Nosebleed Exams and Tests
- To examine the nose, the doctor places medications into the nostrils, usually with a cotton ball, that numb the inside of the nose as well as constrict the blood vessels in that area. This will also reduce swelling and allow the doctor to see inside the nose better
- The diagnosis of a posterior nosebleed is usually made when attempts to control the bleeding when the measures used for an anterior nosebleed have failed. Seeing the source of a posterior nosebleed is nearly impossible.
- Lab tests may be done to evaluate blood loss or the effects of blood thinning drugs.
Home Treatment for Nosebleeds
A small amount of bleeding from a nosebleed requires little intervention. A common scenario is when a person with a cold or a sinus infection blows his or her nose vigorously and notices some blood in the tissue. Avoiding any more vigorous nose blowing, sneezing, or nose picking is usually enough to keep the bleeding from getting worse.
- To stop a nosebleed:
- Remain calm.
- Sit up straight.
- Lean your head forward. Tilting your head back will only cause you to swallow the blood.
- Pinch the nostrils together with your thumb and index finger for 10 minutes. Have someone time you to make sure you do not release the nostrils any earlier.
- Spit out any blood in your mouth. Swallowing it may make you vomit.
- After the bleeding has stopped:
- Try to prevent any irritation to the nose, such as sneezing or nose blowing, for 24 hours.
- Ice packs do not help.
- Exposure to dry air, such as in a heated home in the winter, can contribute to the problem. Adding moisture to the air with a humidifier or vaporizer will help keep the nose from drying out and triggering more bleeding. Another option is to place a pan filled with water near a heat source, such as a radiator, which allows the water to evaporate and adds moisture to the air.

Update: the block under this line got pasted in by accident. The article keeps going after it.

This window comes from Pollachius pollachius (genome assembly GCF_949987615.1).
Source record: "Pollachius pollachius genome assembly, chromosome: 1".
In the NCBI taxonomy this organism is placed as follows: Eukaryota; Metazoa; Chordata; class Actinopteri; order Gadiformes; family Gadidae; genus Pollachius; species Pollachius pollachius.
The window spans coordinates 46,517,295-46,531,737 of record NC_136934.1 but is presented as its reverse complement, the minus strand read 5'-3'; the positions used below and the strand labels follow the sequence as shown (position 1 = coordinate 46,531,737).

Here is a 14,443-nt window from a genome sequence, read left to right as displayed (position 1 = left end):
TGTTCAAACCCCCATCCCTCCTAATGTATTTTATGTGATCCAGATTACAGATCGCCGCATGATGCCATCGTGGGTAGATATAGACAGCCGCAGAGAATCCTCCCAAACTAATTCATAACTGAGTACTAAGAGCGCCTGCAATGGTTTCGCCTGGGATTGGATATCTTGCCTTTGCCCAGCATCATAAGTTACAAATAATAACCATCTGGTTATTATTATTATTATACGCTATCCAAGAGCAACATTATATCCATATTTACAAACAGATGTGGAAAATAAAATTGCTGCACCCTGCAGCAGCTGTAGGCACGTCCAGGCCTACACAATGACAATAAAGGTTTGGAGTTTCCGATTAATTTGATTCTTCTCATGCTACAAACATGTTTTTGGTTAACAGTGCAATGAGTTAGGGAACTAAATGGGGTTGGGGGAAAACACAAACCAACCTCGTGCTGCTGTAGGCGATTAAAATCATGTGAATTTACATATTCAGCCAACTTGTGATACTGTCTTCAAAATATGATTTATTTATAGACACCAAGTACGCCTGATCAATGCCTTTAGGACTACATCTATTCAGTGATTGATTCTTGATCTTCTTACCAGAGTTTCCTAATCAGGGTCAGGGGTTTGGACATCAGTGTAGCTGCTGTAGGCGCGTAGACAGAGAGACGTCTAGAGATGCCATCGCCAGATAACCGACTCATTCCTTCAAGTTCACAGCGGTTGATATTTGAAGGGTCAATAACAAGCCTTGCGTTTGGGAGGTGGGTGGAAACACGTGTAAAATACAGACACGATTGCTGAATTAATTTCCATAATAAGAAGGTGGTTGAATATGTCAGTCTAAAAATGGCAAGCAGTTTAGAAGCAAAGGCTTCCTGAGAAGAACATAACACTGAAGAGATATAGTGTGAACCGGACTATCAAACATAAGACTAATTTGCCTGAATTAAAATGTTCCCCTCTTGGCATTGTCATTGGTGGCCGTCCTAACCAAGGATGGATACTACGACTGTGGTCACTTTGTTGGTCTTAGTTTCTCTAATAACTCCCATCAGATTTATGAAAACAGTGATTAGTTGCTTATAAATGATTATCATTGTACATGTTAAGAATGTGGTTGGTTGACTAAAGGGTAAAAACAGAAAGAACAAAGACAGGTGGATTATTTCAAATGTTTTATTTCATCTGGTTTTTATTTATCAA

Medical Treatment for Nosebleeds
- A minor nosebleed that has stopped may require no treatment at all. Frequently, the body will form a clot at the site of the bleeding that stops any further bleeding.
- If the source of the bleeding is a blood vessel that is easily seen, a doctor may cauterize it (seal the blood vessel) with a chemical called silver nitrate. Cauterization is most effective when the bleeding is coming from the very front part of the nose.
- In more complicated cases, a nasal packing may be required to stop the bleeding. The idea behind this is to put pressure from inside the nostril to halt the bleeding. Many different types of packings are available, ranging from petroleum (Vaseline) gauze to balloon packs to synthetic sponge packs that expand when moistened. The decision as to which one to use is usually made by the doctor.
- Most people who receive an anterior nasal packing go home with it in place. Because these packings block the drainage pathways of the sinuses, antibiotics may be started to prevent a sinus infection. The packing is usually left in for 24-72 hours.
- A posterior nosebleed that does not stop bleeding on its own requires admission to the hospital. A posterior nasal packing is required. Different types of packings are available, though a balloon pack is most commonly used.
- Unlike the anterior nasal packings, posterior nasal packings are very uncomfortable and frequently require sedatives and pain medications. Complications can be associated with these packs, including infection and blockage of the breathing passages. Admission to the hospital and close monitoring are required.
- Posterior packings are usually left in place for 48 to 72 hours. If this does not stop the bleeding, surgical or radiologic procedures can be performed.